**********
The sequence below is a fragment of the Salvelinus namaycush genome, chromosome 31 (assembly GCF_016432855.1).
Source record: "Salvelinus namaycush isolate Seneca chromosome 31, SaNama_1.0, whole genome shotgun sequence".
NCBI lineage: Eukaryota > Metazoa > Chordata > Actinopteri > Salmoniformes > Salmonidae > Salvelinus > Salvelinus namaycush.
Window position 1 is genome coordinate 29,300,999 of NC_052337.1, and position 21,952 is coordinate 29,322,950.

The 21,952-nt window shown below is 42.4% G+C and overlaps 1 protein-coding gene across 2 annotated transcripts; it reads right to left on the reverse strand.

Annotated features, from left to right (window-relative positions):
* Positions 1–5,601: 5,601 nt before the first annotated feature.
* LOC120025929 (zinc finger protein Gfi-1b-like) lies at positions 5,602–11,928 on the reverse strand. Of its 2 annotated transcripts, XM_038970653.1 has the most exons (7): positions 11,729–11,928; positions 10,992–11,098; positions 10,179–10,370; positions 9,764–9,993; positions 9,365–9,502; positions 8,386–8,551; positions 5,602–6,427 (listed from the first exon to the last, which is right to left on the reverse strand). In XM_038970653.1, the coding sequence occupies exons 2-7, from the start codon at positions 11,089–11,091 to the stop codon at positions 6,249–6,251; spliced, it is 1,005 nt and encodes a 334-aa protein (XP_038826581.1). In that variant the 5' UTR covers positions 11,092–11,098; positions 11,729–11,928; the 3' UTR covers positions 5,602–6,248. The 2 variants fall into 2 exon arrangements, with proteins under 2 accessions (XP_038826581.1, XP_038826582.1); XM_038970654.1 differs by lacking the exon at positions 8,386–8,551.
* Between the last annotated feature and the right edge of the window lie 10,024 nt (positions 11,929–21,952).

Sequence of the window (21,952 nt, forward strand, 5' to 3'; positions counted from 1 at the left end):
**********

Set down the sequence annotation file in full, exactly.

The sequence below is a fragment of the Salvelinus namaycush genome, chromosome 31 (assembly GCF_016432855.1).
Source record: "Salvelinus namaycush isolate Seneca chromosome 31, SaNama_1.0, whole genome shotgun sequence".
NCBI lineage: Eukaryota > Metazoa > Chordata > Actinopteri > Salmoniformes > Salmonidae > Salvelinus > Salvelinus namaycush.
Window position 1 is genome coordinate 29,300,999 of NC_052337.1, and position 21,952 is coordinate 29,322,950.

The 21,952-nt window shown below is 42.4% G+C and overlaps 1 protein-coding gene across 2 annotated transcripts; it reads right to left on the reverse strand.

Annotated features, from left to right (window-relative positions):
* Positions 1–5,601: 5,601 nt before the first annotated feature.
* LOC120025929 (zinc finger protein Gfi-1b-like) lies at positions 5,602–11,928 on the reverse strand. Of its 2 annotated transcripts, XM_038970653.1 has the most exons (7): positions 11,729–11,928; positions 10,992–11,098; positions 10,179–10,370; positions 9,764–9,993; positions 9,365–9,502; positions 8,386–8,551; positions 5,602–6,427 (listed from the first exon to the last, which is right to left on the reverse strand). In XM_038970653.1, the coding sequence occupies exons 2-7, from the start codon at positions 11,089–11,091 to the stop codon at positions 6,249–6,251; spliced, it is 1,005 nt and encodes a 334-aa protein (XP_038826581.1). In that variant the 5' UTR covers positions 11,092–11,098; positions 11,729–11,928; the 3' UTR covers positions 5,602–6,248. The 2 variants fall into 2 exon arrangements, with proteins under 2 accessions (XP_038826581.1, XP_038826582.1); XM_038970654.1 differs by lacking the exon at positions 8,386–8,551.
* Between the last annotated feature and the right edge of the window lie 10,024 nt (positions 11,929–21,952).

Sequence of the window (21,952 nt, forward strand, 5' to 3'; positions counted from 1 at the left end):